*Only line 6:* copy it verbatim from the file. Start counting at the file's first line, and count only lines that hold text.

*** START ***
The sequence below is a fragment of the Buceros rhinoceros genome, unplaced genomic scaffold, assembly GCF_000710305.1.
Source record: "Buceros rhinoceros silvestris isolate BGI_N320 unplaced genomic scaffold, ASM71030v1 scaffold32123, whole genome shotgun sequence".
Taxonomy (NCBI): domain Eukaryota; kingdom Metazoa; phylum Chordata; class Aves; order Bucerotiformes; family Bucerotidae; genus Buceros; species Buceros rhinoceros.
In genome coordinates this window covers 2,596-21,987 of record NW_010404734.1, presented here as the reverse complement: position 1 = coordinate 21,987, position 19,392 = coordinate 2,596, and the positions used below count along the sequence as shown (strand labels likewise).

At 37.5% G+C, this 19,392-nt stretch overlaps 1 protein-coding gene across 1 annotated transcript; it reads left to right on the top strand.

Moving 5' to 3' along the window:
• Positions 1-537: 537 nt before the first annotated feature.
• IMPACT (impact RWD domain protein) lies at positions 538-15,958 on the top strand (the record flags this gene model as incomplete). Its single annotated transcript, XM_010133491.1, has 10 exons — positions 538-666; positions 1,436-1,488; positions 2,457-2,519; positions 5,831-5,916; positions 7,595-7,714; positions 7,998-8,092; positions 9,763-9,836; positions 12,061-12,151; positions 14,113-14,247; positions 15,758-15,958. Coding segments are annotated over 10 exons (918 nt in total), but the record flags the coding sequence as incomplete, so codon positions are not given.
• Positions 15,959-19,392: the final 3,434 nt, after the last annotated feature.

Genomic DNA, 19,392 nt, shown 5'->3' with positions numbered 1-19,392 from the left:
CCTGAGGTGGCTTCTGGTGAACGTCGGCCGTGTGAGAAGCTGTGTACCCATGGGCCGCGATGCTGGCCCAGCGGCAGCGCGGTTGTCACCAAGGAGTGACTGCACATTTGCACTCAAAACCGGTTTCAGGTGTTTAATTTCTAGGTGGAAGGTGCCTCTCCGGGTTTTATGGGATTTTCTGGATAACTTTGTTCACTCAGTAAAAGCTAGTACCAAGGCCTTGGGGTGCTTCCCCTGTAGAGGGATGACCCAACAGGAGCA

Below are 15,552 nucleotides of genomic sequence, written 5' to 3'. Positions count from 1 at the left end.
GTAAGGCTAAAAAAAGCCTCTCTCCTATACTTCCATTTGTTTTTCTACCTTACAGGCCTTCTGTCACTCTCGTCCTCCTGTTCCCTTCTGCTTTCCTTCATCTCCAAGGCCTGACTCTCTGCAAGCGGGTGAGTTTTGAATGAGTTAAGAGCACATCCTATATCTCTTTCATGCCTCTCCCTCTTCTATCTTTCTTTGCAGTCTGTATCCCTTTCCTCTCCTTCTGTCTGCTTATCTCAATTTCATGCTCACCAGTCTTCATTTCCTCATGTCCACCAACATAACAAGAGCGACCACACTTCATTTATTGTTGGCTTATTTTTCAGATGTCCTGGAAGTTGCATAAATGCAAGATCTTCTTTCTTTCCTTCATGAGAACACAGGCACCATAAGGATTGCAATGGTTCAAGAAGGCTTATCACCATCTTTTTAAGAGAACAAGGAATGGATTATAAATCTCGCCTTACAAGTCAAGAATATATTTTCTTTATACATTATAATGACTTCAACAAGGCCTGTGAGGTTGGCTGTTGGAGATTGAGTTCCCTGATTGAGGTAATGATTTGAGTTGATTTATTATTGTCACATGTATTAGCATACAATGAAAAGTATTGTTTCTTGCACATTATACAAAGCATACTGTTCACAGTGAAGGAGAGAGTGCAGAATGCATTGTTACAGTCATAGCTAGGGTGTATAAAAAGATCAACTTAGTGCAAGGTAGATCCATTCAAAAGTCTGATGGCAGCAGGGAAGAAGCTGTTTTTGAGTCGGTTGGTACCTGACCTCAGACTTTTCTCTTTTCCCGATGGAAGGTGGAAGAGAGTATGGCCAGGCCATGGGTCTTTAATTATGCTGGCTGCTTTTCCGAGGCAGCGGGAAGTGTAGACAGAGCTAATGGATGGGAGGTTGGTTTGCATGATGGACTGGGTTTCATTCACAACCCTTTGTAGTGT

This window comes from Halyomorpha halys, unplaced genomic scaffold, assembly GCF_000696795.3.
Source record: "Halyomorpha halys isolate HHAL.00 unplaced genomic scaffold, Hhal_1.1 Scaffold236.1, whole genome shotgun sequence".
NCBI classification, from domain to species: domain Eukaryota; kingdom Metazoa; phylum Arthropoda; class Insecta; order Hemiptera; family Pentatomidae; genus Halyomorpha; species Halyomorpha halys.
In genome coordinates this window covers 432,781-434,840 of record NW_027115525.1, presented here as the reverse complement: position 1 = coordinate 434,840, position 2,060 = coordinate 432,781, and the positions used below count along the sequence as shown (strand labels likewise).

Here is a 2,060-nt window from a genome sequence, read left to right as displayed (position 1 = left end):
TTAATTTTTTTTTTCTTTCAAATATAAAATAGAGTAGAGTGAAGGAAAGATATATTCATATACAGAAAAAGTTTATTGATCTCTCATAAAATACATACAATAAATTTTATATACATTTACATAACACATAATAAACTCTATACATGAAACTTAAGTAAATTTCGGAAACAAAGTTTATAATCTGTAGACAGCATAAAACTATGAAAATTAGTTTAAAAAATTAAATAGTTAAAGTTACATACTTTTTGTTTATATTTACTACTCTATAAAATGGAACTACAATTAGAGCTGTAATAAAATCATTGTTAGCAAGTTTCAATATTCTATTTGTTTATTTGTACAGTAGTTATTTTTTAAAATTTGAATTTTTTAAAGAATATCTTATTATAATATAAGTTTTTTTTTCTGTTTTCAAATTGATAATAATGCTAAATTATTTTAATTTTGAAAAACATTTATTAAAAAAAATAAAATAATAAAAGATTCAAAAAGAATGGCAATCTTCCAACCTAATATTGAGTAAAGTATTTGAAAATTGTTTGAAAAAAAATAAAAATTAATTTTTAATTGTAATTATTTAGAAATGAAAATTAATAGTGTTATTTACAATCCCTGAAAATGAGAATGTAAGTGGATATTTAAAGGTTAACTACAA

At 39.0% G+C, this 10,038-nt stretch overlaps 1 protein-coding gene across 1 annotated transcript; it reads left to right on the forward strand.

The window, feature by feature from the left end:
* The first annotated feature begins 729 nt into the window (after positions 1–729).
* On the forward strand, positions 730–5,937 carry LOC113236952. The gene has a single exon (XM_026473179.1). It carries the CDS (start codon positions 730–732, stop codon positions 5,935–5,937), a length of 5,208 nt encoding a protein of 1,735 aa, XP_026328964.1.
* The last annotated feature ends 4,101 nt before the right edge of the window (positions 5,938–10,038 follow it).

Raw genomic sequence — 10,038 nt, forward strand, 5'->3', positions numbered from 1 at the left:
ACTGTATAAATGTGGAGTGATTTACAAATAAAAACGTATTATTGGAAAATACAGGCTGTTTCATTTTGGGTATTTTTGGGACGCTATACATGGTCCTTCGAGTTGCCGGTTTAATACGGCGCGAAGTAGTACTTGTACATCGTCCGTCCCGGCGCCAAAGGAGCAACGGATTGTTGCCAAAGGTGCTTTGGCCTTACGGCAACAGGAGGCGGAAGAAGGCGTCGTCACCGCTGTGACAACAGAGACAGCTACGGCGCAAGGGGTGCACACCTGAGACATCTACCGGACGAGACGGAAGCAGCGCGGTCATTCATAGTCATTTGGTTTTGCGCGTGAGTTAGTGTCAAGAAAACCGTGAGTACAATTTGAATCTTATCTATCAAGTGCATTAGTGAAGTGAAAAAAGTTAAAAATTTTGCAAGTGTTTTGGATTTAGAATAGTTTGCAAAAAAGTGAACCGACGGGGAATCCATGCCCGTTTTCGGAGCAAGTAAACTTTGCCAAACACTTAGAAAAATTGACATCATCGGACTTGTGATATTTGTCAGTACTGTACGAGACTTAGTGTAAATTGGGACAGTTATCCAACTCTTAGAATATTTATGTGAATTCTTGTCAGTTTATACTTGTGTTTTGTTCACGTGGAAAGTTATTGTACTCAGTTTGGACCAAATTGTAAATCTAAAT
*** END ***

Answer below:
Moving 5' to 3' along the window: